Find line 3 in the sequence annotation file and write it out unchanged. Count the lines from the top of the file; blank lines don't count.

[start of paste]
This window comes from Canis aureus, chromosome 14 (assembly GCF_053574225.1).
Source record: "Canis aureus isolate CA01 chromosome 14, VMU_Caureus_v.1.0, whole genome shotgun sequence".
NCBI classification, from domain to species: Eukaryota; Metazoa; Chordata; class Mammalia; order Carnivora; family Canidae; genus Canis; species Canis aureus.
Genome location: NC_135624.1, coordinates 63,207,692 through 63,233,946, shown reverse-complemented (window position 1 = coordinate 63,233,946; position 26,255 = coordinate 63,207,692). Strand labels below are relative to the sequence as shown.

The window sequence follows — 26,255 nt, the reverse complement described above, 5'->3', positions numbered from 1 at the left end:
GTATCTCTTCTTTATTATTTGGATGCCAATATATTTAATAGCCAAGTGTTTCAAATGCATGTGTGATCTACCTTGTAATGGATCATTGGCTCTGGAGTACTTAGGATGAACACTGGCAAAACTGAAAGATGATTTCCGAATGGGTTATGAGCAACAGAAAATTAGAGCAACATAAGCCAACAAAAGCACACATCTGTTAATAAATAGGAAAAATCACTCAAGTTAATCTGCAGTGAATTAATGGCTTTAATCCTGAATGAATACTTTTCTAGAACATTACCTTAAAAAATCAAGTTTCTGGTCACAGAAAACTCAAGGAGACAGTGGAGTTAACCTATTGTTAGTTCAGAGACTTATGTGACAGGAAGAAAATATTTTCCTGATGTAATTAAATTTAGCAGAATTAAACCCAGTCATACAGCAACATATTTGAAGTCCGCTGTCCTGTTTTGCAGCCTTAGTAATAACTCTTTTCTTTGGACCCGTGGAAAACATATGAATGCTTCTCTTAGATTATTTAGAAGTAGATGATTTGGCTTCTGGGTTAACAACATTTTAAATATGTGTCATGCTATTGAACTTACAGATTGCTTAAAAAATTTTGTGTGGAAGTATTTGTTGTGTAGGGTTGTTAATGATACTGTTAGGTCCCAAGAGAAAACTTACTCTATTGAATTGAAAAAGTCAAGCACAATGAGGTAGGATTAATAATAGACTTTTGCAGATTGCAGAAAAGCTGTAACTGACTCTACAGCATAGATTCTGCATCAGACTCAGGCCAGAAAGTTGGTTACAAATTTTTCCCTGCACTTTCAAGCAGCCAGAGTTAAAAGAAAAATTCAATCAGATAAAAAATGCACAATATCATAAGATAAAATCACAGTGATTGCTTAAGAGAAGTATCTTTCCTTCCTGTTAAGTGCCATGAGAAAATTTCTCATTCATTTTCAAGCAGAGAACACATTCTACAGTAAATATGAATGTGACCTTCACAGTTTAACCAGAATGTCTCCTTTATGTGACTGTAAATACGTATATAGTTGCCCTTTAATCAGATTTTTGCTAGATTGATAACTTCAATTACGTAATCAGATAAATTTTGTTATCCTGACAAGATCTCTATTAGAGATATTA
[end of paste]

NCBI classification, from domain to species: Eukaryota; Metazoa; Chordata; class Mammalia; order Carnivora; family Canidae; genus Canis; species Canis aureus.